The difficulty inherent in the necessity of measuring values of Rp exempt from the resistive term RΩ has severely limited the works concerning the corrosion rate in high purity water. In this connection reference is invited to the papers by Wilde on the corrosion of iron in high-temperature autoclaves, in which the Author provides to correct the measured overvoltage of the resistive drop by means of an electric bridge circuit (B. E. Wilde "Adaptation of Linear Polarization Techniques for In-Situ Corrosion Measurements in Water-Cooled Nuclear Reactor Environments", Corrosion, December 1967, page 379.


An object of the present invention is to suggest a device for the measurement of corrosion in installations having pipelines through which highly resistive fluids flow, more particularly high temperature pipelines, wherein the characteristics and the layout of the installation allow, as far as possible, to reproduce the actual corrosion conditions in such pipelines while concurrently circumventing the problems connected with the measurement devices suggested by the prior art as outlined above.

To achieve these objects, the present invention suggests a probe for the continuous in-situ measurement of the rate of corrosion in pipes subjected to high temperatures or having highly resistive liquids flowing therethrough, by a measurement of the polarization resistance, characterized in that it comprises electrodes of a tubular shape, either of which is the working electrode, adapted to make up the extension of a pipeline, said electrodes being alternately spaced apart with dielectric spacers and with resilient and nearly resilient sealing gaskets, and means for connecting said electrodes to said pipeline between two sections thereof.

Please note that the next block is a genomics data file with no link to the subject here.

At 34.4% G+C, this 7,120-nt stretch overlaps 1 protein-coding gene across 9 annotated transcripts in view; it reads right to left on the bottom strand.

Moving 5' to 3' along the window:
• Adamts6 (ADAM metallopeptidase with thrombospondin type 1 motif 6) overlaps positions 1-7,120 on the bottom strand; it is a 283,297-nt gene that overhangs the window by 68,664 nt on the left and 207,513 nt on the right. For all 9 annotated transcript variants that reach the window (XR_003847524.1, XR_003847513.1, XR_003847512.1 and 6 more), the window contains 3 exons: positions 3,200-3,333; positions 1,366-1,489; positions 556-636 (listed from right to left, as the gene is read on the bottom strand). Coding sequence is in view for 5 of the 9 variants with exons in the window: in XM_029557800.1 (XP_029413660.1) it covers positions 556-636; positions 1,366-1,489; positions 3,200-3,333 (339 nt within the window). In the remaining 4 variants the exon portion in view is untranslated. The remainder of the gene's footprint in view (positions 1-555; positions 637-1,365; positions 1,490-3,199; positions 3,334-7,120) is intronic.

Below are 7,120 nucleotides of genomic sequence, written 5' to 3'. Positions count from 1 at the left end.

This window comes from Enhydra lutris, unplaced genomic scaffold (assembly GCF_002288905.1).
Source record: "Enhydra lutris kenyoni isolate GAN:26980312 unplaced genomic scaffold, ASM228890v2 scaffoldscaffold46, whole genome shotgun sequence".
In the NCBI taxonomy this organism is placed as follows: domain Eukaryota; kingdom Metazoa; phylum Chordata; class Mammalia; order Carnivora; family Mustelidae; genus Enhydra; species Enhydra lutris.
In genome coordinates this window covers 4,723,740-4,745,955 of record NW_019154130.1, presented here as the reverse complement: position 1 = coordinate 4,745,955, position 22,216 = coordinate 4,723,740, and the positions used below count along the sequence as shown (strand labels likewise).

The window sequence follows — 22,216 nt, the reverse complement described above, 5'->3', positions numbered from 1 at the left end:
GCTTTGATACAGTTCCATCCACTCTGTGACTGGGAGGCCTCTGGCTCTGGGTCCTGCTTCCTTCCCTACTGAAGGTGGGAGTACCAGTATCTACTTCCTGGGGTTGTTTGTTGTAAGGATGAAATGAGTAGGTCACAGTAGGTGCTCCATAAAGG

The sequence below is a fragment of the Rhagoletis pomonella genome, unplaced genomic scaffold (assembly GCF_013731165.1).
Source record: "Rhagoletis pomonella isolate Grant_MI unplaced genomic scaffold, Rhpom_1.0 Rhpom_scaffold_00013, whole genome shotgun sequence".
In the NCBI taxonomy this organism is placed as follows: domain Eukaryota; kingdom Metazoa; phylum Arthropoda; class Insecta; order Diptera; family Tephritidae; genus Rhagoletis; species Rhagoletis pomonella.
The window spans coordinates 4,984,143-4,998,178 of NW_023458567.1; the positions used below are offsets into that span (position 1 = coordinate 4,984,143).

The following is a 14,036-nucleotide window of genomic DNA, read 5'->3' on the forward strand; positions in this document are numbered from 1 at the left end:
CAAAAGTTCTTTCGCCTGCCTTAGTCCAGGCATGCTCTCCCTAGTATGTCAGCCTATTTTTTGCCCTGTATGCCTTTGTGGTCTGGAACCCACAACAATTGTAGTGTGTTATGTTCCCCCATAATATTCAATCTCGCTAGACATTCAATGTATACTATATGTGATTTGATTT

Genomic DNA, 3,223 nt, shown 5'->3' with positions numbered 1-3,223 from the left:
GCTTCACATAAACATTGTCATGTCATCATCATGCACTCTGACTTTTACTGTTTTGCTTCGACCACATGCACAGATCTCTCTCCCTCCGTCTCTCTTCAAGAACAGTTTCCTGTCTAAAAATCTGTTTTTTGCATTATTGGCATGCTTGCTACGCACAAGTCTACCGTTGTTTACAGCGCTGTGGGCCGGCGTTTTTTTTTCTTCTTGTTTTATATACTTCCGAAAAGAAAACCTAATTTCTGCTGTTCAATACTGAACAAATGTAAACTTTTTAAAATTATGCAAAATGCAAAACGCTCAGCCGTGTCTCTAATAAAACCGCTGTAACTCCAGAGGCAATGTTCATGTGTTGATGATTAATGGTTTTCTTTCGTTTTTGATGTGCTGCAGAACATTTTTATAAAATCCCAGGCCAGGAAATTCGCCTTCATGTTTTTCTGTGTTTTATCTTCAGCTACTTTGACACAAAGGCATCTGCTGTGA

In order that the characteristics and the advantages of the invention may be best understood, an exemplary embodiment will now be described hereinafter, without any limitation, reference being had to the FIGURE of the accompanying drawing.


The sole FIGURE in the drawings shows the probe cross-section.


The FIGURE shows a diametrical cross-sectional view of a couple of probes according to the invention, indicated at 10, which are adapted to be used in an installation having pipelines subjected at high temperatures. The two probes are operatively connected to one another serially, so as to do away with possible electric disturbances and thus to offset any influence thereof on the measurement readings.